I'd be interested in your take on where SL would fall based on this criteria. We created a world that was designed to allow its residents to create and interact within it. A critical incentive to the creation of truly great content is the freedom of the creators to choose economic motivations if they want -- either purely in-world currency exchange or by converting that currency back to real currency (see James Au's article about a user supplementing his income) -- and to allow them to retain their IP rights. Does this mean that we're a shopping mall? I don't see how we are, unless you classify the real world as a shopping mall. Yes, SL supports shopping malls within it, but we also support communication, activism and the myriad other forms of expression and communication that humans find. In order to better support those activities, SL needs to have strong connections to the real world. National Public Radio is a business that has to conform to labor laws (as you point out), that effectively advertises (by announcing who has supported this hour of Morning Edition) and that engages in all kinds of consumer sales (pledge weeks, auctions, membership drives, corporate sponsorship deals, estate planning, etc etc). Nobody questions that NPR has 1st Amendment protections (Noam Chomsky might argue that they're still effectively limited in what they can cover, but that's a separate discussion) even though they are engaging in all of this economic activity.

Richard> For example, losing the ability to remove troublemakers (where the definition of "troublemaker" might vary from virtual world to virtual world) would make management of the virtual world somewhat more difficult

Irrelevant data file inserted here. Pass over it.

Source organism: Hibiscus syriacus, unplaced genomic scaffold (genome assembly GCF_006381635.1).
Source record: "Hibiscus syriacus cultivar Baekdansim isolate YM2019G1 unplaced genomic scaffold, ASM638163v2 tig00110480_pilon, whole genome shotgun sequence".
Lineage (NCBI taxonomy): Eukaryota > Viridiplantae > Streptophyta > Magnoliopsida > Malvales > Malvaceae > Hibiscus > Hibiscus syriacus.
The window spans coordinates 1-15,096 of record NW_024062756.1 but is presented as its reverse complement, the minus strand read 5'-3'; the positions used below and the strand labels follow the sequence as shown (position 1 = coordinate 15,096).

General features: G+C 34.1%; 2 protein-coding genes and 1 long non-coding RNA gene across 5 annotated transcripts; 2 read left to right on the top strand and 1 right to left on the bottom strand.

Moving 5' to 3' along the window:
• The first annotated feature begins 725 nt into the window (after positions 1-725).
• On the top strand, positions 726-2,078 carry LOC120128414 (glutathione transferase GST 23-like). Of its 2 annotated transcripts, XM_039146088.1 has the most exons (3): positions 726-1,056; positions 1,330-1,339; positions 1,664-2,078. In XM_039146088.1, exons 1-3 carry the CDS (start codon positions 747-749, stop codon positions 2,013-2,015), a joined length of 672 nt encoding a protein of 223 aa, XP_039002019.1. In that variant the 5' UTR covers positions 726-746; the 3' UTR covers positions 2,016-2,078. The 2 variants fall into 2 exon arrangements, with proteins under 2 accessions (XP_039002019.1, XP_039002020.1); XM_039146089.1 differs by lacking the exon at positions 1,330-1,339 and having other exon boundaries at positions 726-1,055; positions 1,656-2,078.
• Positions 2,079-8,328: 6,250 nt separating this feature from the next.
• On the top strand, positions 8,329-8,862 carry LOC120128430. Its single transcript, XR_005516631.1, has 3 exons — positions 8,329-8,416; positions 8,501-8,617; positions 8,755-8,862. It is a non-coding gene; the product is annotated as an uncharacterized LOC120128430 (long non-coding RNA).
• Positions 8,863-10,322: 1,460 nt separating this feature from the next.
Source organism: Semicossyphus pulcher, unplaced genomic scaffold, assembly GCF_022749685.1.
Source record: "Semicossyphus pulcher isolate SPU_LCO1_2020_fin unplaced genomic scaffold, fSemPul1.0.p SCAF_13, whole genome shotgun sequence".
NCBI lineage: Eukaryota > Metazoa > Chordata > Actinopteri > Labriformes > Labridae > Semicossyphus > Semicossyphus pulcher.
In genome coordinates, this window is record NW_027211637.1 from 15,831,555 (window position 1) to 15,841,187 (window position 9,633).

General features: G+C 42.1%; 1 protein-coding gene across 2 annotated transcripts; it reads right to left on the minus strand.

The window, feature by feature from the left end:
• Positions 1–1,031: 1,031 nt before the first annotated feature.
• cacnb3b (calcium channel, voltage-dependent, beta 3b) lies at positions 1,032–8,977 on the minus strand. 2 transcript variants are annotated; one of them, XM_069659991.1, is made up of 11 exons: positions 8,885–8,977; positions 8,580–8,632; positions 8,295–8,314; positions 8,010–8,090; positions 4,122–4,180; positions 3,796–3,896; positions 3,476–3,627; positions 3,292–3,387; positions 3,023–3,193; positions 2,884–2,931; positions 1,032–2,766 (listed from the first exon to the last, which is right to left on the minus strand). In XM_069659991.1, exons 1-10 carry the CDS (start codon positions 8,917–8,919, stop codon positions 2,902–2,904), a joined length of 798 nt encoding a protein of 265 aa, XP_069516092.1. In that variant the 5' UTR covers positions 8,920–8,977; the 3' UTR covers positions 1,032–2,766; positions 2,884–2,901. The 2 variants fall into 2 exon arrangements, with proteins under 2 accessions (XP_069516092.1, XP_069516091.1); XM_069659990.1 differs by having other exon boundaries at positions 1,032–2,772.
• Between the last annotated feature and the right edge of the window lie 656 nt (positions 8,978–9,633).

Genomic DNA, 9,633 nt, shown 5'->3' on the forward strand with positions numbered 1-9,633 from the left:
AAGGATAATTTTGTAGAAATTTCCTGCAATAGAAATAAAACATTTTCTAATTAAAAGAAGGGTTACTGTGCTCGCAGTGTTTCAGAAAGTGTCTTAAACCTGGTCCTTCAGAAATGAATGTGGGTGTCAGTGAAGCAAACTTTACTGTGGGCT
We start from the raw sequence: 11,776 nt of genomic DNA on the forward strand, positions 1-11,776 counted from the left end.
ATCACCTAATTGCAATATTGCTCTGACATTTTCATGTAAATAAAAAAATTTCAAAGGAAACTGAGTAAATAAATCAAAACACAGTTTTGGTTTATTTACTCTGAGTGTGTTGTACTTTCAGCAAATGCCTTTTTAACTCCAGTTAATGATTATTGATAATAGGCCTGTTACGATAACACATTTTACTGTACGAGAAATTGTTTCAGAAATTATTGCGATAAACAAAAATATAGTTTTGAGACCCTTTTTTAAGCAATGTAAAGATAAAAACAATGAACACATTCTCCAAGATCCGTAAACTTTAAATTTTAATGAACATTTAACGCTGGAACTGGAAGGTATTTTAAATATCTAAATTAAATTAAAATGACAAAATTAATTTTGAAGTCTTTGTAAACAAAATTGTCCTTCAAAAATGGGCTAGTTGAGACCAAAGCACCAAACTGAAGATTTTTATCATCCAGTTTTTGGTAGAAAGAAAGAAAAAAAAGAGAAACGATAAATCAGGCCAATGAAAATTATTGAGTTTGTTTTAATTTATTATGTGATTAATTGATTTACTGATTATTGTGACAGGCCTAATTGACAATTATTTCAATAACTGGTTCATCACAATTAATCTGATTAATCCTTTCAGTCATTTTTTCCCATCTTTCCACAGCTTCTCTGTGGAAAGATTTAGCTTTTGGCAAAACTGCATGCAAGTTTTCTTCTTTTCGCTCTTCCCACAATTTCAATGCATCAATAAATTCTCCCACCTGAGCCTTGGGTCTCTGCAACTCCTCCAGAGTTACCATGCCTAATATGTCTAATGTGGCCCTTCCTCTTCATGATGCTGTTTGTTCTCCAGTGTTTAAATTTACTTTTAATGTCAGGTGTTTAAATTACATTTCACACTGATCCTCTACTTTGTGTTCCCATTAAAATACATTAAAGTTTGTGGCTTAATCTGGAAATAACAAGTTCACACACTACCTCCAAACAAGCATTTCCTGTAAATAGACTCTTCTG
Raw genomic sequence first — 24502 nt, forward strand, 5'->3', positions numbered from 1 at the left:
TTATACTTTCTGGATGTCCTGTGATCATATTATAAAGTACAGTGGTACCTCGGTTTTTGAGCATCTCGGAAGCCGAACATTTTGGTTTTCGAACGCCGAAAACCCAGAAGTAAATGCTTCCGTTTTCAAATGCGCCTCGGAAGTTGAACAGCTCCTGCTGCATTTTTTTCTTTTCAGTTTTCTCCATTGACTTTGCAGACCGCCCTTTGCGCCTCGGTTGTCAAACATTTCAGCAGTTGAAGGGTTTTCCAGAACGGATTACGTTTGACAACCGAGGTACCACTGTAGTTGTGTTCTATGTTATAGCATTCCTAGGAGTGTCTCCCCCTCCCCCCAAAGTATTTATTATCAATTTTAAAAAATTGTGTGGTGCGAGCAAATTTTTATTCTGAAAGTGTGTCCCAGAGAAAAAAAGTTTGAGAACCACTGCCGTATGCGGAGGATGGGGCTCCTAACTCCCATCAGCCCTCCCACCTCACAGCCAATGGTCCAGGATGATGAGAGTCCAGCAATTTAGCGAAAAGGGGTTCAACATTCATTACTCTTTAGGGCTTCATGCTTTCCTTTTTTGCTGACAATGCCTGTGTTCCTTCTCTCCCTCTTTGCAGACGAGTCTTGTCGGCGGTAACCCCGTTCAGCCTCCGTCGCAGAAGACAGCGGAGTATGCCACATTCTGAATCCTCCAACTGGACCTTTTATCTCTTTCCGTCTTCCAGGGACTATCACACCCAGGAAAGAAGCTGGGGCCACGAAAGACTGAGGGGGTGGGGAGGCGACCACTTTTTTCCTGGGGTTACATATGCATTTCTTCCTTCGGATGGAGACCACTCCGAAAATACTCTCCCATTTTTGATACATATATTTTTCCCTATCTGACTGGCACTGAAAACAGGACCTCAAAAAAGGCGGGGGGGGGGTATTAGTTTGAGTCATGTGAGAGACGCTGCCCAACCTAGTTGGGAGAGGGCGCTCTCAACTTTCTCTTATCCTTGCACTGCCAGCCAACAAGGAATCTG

Sure, but people can be removed/banned from public spaces if they endanger the space or other visitors.

Richard> My nightmare scenario is a piece of one-size-fits-all legislation that treats all virtual worlds is if they were Second Life or There.

Yes, but it's all about the decision criteria. Second Life is significantly more tightly bound to the real world than There.com is. Independent of the scaling issues, There.com's strategies of approving every upload and not allowing users to fully retain IP rights to their creations indicate a strong intent to keep the real world out even though it is a strongly commodified world. I completely agree with Professor Balkin that we need to find metrics and guidelines that allow judges and legislators to make informed decisions. I just don't believe that commodification is the correct windmill to be tilting at.

Richard> Here's an example. Suppose a virtual world utilised the concept of permanent death.

You've brought up permadeath before as an anti-commodification strategy but I don't think that it actually solves anything. If anything, it would seem to make the high level character *more* valuable because getting to high level would be more difficult in a permadeath world and therefore an even scarcer item. Sure, the person buying it on eBay would be taking on a risk -- they're buying a character who could be killed -- but this high level character with her shiny +10 Unobtanium armor would be harder to kill than the noob with his -3 Breakesium shield.

More obviously, in a permadeath world, the higher level my character becomes, the greater the loss upon its death, so the greater the incentive is for me to run around buying anything that will help keep me alive. I might hire body guards ("Asps -- very dangerous. You go first.") and the best body guards would be other high level characters who will be able to demand real world currency to take on the risk. Also, there would immediately be a market for insurance ("For $600 we will build a character of equal skills to the one you lost and transfer it to you upon the original's death").